A US State Department purchase of more than 15,000 computers built by the Lenovo Group Ltd (聯想), a company controlled by the Chinese government, is starting to draw criticism in the latest sign of US unease about the role of foreign companies in the US economy.
The computers, worth more than US$13 million, are coming from factories in Raleigh, North Carolina, and Monterey, Mexico, that were part of the personal computer division that Lenovo purchased from IBM Corp last May.
Sean McCormack, a US state Department spokesman, said at the department's daily media briefing on Wednesday that the computers were intended for unclassified systems and would be serviced by the former IBM division.
The computer contracts are drawing heat from a diverse group of liberal and conservative critics who have been warning about China's growing power for years. These critics have been encouraged by the congressional scrutiny given to a plan by a company controlled by the royal family of Dubai in the United Arab Emirates to acquire operations at six US ports; the company has since agreed to give up those operations.
The critics warn that the deal could help China spy on US embassies and US intelligence-gathering activities, using hardware and software planted in the computers.
"The opportunities for intelligence gains by the Chinese are phenomenal," said Michael Wessel, a member of the US-China Economic and Security Review Commission, which was created by Congress to monitor and report on the bilateral relationship.
Larry Wortzel, the commission's chairman, said in an interview two weeks ago that while he would not be concerned if Airbus moved an aircraft production line to China, he would be worried if Lenovo ever started to sell computers to US government agencies involved in foreign affairs.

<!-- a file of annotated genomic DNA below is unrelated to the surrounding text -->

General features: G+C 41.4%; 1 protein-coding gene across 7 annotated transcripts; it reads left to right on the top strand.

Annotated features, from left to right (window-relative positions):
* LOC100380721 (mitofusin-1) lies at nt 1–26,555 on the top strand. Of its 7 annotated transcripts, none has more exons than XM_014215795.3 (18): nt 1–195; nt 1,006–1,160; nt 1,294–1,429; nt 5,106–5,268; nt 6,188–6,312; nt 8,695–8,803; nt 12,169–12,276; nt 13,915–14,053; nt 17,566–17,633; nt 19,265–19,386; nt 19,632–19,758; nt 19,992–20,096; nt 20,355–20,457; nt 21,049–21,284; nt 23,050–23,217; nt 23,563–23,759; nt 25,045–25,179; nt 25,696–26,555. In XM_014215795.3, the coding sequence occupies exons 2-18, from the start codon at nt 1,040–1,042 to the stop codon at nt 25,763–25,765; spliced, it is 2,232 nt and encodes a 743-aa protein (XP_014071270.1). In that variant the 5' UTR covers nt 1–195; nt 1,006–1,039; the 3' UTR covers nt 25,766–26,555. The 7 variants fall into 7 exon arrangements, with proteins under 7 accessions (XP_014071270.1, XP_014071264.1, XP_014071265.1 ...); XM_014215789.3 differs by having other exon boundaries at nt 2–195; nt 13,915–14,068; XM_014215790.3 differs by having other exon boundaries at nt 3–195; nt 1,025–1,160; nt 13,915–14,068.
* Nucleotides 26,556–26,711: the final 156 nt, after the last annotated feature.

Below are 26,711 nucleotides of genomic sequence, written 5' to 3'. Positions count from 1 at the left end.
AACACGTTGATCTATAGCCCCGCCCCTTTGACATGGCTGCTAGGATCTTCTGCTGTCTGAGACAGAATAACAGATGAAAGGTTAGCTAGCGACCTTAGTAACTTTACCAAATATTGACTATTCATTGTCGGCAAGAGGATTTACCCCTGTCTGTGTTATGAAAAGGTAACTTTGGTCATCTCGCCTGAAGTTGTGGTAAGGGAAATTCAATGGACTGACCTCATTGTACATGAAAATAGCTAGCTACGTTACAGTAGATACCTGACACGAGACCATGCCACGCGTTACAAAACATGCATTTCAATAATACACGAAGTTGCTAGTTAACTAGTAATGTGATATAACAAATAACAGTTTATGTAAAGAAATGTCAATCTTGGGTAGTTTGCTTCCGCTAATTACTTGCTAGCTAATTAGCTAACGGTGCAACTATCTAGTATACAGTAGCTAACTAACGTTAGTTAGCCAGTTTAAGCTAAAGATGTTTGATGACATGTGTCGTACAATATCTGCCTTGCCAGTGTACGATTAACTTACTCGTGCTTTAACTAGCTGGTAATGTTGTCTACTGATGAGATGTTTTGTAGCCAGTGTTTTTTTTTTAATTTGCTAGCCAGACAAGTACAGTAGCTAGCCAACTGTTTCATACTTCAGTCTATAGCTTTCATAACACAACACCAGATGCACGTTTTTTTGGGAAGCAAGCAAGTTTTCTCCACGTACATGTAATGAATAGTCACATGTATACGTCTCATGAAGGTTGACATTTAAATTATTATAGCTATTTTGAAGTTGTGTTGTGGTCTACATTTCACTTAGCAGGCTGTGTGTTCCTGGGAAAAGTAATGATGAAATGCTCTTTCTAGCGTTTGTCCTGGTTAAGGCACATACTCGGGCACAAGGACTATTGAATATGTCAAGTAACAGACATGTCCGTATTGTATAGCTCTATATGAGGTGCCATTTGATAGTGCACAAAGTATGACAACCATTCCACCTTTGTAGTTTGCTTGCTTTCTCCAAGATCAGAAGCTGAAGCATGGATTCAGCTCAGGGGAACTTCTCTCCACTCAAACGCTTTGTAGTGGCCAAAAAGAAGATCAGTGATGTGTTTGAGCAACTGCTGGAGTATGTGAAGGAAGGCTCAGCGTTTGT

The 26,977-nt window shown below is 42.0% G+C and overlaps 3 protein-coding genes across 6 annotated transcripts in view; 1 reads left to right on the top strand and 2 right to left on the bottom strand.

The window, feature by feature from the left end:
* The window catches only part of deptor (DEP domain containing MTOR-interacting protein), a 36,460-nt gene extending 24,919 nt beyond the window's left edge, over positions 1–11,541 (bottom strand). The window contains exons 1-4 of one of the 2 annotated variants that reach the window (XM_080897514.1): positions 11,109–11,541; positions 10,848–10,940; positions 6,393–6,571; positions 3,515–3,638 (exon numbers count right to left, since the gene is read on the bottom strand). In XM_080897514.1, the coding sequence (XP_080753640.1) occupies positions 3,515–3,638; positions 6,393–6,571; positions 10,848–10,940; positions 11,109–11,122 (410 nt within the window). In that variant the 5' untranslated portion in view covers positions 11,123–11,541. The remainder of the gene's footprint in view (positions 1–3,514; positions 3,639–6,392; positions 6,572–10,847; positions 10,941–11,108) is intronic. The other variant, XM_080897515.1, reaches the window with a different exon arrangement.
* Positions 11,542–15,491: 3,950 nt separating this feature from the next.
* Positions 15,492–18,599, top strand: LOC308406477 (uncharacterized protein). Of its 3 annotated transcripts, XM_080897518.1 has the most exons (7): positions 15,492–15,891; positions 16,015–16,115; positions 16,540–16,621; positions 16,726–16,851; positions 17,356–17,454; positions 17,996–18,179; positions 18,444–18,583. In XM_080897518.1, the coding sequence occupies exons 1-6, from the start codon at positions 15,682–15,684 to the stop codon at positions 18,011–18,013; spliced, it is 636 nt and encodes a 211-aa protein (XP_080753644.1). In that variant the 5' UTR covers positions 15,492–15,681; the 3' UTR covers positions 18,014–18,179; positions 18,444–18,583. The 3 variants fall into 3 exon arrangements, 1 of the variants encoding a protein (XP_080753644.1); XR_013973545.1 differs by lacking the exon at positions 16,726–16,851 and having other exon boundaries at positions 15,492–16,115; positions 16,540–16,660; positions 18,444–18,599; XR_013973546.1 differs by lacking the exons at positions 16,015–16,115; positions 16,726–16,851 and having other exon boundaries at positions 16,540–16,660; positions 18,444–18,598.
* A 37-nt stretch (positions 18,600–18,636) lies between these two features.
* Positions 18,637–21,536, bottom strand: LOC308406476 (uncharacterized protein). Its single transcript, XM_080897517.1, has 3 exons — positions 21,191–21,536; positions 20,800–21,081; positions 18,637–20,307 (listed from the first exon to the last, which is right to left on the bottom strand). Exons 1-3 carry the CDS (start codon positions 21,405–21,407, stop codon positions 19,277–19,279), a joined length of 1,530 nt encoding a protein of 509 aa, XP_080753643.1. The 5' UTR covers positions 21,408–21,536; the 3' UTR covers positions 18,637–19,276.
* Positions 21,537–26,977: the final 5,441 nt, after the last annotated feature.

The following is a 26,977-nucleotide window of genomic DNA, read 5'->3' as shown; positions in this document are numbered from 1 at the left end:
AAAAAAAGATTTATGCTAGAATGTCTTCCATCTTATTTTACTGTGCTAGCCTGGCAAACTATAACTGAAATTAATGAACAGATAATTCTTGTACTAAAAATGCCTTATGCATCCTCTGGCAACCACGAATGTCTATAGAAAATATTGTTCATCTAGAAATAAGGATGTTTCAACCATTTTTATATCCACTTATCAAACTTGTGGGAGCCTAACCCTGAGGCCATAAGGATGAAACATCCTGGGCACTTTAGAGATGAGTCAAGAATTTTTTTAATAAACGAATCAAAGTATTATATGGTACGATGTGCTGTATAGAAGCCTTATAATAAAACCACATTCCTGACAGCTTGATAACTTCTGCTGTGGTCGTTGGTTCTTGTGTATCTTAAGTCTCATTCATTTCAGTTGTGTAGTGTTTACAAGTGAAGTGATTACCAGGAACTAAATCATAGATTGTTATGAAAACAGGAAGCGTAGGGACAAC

Responding on Thursday to the Lenovo deal, he predicted that, "Members of Congress, I think, will react very strongly when they see a deal like this come through."
Lenovo is a publicly traded subsidiary of Legend Holdings, which was started by the Chinese government in 1984 and is still controlled by the government; Lenovo declined on Thursday to comment on the computer sales to the State Department.
Word of the computer deal began to trickle out on Monday when a Lenovo distributor, CDW Government, a wholly owned subsidiary of the CDW Corp, announced its contracts to help the State Department modernize its information technology systems.
Max Peterson, the vice president of federal sales at CDW Government, said in a telephone interview that the State Department had approved a list of specific computer models, including the Lenovo models, and had asked computer systems integrators to bid for contracts to meet the department's needs and make their own choices among approved models.
CDW won the contracts and chose to begin delivering 500 Lenovo computers a week starting in November, he said.